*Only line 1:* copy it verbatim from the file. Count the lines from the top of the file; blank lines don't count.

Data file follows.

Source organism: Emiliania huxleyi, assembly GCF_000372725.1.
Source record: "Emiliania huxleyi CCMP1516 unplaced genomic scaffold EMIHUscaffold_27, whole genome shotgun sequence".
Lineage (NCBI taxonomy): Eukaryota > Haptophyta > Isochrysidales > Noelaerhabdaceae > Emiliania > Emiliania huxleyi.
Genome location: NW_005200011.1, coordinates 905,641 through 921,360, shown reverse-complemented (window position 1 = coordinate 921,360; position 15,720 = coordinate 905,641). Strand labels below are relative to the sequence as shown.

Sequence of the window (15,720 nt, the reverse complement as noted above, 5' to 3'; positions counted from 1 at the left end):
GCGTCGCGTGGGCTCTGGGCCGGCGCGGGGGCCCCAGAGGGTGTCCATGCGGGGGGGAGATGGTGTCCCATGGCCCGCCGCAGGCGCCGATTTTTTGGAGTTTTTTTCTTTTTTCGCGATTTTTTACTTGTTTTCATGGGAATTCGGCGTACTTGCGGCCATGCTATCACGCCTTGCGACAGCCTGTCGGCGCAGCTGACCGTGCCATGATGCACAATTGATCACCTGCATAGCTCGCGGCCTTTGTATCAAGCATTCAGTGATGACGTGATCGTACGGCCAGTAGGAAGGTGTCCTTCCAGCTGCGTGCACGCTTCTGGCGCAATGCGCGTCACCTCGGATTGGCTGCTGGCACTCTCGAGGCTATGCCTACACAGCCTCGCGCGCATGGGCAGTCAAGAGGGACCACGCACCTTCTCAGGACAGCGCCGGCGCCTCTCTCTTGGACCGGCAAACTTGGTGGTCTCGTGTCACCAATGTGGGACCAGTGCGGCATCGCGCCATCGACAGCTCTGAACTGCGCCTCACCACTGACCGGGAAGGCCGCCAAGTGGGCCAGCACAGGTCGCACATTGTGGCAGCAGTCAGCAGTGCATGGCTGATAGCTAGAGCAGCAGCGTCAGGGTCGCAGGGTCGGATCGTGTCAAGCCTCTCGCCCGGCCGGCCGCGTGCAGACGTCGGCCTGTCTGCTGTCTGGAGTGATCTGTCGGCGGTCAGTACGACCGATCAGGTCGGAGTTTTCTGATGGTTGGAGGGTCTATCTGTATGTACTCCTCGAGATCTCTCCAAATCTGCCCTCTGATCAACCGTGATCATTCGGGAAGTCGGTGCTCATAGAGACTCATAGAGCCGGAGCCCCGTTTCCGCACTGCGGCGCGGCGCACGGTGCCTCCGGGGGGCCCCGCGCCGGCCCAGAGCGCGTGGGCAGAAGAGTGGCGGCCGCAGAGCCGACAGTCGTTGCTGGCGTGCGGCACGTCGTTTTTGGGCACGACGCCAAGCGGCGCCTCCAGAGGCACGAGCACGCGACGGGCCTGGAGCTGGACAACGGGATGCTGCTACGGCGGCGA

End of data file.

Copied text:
Source organism: Emiliania huxleyi, assembly GCF_000372725.1.